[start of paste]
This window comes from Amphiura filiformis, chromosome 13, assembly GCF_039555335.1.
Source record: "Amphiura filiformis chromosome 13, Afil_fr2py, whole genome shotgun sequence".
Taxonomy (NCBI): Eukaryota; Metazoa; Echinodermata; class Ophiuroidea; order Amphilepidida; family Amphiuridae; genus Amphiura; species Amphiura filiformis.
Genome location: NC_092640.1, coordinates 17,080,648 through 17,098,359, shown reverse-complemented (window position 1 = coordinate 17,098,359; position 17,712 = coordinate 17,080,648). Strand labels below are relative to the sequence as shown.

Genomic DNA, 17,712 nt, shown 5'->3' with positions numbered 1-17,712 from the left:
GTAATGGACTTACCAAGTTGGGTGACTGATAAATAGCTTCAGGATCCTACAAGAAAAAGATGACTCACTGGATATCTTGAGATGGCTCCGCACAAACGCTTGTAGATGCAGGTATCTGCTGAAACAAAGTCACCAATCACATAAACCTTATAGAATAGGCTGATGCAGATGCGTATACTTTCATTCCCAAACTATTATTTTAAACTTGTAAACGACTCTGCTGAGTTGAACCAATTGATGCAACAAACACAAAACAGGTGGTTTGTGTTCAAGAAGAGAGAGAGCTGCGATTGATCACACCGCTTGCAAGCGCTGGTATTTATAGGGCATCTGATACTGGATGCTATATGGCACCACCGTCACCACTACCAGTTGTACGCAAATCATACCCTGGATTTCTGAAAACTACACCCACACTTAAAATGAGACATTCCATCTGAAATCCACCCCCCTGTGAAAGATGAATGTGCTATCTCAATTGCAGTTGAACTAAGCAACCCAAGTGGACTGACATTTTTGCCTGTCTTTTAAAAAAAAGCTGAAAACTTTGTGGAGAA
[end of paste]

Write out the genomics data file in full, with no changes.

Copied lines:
This window comes from Amphiura filiformis, chromosome 13, assembly GCF_039555335.1.
Source record: "Amphiura filiformis chromosome 13, Afil_fr2py, whole genome shotgun sequence".
Taxonomy (NCBI): Eukaryota; Metazoa; Echinodermata; class Ophiuroidea; order Amphilepidida; family Amphiuridae; genus Amphiura; species Amphiura filiformis.
Genome location: NC_092640.1, coordinates 17,080,648 through 17,098,359, shown reverse-complemented (window position 1 = coordinate 17,098,359; position 17,712 = coordinate 17,080,648). Strand labels below are relative to the sequence as shown.

Genomic DNA, 17,712 nt, shown 5'->3' with positions numbered 1-17,712 from the left:
GTAATGGACTTACCAAGTTGGGTGACTGATAAATAGCTTCAGGATCCTACAAGAAAAAGATGACTCACTGGATATCTTGAGATGGCTCCGCACAAACGCTTGTAGATGCAGGTATCTGCTGAAACAAAGTCACCAATCACATAAACCTTATAGAATAGGCTGATGCAGATGCGTATACTTTCATTCCCAAACTATTATTTTAAACTTGTAAACGACTCTGCTGAGTTGAACCAATTGATGCAACAAACACAAAACAGGTGGTTTGTGTTCAAGAAGAGAGAGAGCTGCGATTGATCACACCGCTTGCAAGCGCTGGTATTTATAGGGCATCTGATACTGGATGCTATATGGCACCACCGTCACCACTACCAGTTGTACGCAAATCATACCCTGGATTTCTGAAAACTACACCCACACTTAAAATGAGACATTCCATCTGAAATCCACCCCCCTGTGAAAGATGAATGTGCTATCTCAATTGCAGTTGAACTAAGCAACCCAAGTGGACTGACATTTTTGCCTGTCTTTTAAAAAAAAGCTGAAAACTTTGTGGAGAA